The heights reached by each island are very different. The Fossa delle Felci Mountain on Salina, for example, has a height that towers above regular hills to 964 metres, followed by Stromboli with 924 metres, which is continuously increasing thanks to frequent explosions from its crater.
The Gran Cratere of La Fossa on Vulcano, with 386 metres of altitude, is the lowest of the Aeolian Islands. The Aeolian Islands are actually much taller than we can see. In fact, the volcanic structure does not rest on the surface of the water, but goes below sea level.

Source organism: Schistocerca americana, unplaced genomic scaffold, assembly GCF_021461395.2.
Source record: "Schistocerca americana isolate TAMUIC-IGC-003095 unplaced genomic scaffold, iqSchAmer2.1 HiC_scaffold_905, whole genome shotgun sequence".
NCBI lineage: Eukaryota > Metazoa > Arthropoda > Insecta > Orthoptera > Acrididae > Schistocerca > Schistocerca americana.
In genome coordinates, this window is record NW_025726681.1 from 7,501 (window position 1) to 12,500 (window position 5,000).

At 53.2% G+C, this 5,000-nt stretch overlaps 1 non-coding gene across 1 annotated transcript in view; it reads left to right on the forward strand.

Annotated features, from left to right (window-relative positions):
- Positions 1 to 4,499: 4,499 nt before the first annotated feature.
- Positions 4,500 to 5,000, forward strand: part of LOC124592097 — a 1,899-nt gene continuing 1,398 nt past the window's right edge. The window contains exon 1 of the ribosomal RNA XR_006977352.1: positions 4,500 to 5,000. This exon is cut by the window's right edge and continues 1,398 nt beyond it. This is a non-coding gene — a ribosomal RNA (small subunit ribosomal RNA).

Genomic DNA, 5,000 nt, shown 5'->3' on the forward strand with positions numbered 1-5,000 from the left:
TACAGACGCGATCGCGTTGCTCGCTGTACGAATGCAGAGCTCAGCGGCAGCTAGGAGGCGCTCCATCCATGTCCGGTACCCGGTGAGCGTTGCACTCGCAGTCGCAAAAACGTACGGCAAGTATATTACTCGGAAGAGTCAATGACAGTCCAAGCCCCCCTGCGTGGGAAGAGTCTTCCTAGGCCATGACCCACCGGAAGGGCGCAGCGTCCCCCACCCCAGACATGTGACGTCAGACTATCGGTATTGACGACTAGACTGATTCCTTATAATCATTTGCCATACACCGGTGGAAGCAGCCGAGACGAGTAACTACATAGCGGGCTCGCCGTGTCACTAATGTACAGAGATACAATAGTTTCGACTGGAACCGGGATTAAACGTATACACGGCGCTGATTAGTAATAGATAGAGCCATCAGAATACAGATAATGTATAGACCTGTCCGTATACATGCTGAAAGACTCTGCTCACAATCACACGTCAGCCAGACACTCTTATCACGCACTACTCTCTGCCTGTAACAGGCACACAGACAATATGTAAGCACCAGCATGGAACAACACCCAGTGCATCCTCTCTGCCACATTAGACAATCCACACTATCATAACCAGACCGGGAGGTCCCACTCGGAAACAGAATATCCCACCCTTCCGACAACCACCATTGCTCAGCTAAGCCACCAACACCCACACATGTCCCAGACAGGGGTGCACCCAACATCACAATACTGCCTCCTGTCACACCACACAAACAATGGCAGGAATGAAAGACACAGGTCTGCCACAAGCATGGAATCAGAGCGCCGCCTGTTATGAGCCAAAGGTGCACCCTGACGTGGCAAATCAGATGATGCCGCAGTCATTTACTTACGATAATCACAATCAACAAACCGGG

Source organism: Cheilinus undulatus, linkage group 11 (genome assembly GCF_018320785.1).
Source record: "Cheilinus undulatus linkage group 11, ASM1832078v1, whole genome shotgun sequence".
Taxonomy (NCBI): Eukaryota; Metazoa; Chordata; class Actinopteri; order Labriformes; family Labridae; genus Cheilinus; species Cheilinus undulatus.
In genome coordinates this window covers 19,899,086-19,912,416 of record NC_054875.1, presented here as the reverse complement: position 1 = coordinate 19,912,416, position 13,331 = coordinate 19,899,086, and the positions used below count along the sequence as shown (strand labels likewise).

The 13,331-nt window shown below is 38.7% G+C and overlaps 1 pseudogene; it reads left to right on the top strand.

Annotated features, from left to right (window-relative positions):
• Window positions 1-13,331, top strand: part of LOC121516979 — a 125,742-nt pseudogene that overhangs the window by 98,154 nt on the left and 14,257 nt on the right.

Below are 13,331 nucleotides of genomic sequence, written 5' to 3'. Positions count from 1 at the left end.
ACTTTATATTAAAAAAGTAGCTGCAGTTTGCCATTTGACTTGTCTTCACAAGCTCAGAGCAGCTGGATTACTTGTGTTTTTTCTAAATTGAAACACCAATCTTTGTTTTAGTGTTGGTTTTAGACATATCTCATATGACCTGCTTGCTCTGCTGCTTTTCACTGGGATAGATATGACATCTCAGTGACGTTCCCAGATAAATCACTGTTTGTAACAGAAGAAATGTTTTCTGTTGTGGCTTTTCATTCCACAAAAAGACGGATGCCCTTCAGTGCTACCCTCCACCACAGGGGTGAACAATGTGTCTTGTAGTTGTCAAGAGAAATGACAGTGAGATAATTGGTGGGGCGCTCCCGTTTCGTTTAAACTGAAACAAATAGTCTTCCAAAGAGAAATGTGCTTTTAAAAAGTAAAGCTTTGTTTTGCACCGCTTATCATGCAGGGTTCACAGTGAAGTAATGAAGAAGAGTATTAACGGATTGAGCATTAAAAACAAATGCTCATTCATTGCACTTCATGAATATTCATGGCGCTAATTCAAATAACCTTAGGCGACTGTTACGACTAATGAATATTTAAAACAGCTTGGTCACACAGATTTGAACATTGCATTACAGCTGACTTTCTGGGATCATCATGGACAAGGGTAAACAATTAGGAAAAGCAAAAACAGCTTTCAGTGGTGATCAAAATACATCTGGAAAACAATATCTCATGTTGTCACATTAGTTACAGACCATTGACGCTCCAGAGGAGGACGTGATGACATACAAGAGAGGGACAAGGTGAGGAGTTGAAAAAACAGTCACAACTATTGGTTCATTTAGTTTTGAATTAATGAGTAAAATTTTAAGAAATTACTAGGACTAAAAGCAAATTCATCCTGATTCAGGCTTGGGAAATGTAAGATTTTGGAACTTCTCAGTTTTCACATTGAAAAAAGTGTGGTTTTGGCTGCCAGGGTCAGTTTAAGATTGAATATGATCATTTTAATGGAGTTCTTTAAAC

Each island of the archipelago rests on a seabed between 700 and 2000 metres deep. Alicudi, the second smallest of the islands, is actually a volcanic structure whose total height of 2700 metres is higher than that of the highest active volcano in Europe, Mount Etna, which – though 3362 metres high – rests on a 900-metre base.